This project will document an object in my possession each day with a photograph of the object and a brief description of the object’s significance. After each post, I will begin the process of letting the object go. If you want one of the objects, I will give it to you in exchange for your story of why you are compelled to have it. I like the idea that, rather than grieving over loss, I can use this to create something new.
I am interested in memory and the objects that we attach to memory. If the objects go away, will the memories follow? Ordinary objects, in Paul Claudel’s words, “take on a sort of personality, their own face, I could almost say a soul….because they owe their existence to people and, awakened by their contact, take on their own life and autonomous activities, a sort of latent and fantastic willfulness.”*
I want to tell you about some of the things that interest me. I find great beauty in the complicated simplicity of an ancient darned sock. I like it when an aging person tells me in great detail about how their body is breaking down, all the while with a smile on their face, eyes twinkling. A man I knew lost his toes to amputation, was bed-ridden, and began to sign his emails, “Love, Stumpy.” I like mending things that are torn or broken, giving them more years of use.
I like things left unspoken, yet manifested through action. When my dad was a little boy, he would pick up the little cakes of red dirt that fell out of his boot treads on his walk to school. He put them in his pocket so that he could take them back home – where they belonged.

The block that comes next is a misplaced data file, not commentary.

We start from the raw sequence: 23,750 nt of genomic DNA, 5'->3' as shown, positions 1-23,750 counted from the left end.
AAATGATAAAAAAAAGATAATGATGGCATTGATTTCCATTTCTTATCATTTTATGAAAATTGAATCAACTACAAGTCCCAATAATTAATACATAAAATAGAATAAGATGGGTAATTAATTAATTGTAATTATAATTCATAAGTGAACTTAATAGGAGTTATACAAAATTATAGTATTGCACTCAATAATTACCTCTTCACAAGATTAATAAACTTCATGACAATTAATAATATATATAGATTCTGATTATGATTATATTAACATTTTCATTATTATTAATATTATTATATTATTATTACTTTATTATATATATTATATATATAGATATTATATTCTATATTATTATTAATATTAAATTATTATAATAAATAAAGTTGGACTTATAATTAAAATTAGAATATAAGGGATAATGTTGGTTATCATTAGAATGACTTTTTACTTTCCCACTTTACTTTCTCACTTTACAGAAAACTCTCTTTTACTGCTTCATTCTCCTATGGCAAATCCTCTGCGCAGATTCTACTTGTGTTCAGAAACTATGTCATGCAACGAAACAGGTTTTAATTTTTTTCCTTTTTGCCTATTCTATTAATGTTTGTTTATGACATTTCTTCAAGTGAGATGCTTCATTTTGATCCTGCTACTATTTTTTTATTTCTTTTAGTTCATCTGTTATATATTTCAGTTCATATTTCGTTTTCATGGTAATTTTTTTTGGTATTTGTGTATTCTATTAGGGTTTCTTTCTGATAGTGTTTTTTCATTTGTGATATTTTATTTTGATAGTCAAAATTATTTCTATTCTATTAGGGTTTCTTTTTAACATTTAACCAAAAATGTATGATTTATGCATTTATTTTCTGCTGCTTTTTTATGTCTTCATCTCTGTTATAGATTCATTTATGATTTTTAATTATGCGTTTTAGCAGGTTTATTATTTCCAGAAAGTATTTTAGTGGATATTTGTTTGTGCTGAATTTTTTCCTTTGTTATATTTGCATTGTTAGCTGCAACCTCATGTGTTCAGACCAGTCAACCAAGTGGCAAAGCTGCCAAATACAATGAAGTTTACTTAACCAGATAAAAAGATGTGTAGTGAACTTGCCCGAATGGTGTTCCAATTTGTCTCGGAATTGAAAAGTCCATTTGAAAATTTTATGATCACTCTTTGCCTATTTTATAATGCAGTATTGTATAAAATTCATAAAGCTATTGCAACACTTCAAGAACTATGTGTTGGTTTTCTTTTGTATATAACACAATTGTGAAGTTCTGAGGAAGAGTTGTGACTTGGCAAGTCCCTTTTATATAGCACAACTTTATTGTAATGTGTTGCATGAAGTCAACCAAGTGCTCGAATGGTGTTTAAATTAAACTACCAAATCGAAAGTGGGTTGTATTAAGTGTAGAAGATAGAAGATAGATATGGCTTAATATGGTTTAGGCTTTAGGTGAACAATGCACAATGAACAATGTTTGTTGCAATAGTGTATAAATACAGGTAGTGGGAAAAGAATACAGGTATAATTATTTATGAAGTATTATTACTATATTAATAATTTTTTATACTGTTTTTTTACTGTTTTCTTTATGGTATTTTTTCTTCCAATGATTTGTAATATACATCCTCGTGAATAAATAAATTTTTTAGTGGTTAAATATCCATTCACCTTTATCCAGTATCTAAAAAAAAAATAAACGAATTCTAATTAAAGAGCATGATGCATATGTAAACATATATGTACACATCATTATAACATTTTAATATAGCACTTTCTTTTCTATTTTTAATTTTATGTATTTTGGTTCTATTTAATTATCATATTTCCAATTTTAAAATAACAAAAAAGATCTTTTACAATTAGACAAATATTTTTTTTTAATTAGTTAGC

I like vulnerability. A woman once told me that she kept all of the vegetables that her father’s garden produced the year he died. Several years later, she had one zucchini left in her freezer, wrapped in plastic, shriveled and decaying. She could not bear to throw it out – it was all that was left.
The image that appears at the top of this page, is a house that holds the memory of its inhabitant, a man named Monkey. Growing up in rural North Carolina, I knew Monkey as an outcast, someone who I now know was misunderstood – a loner. I visit his abandoned decaying house in an attempt to absorb something of who he was, from the walls that witnessed his silent life.
*Meditation on a pair of shoes, Paul Claudel, Prose works, Biblioteque de la Pleiade, 1965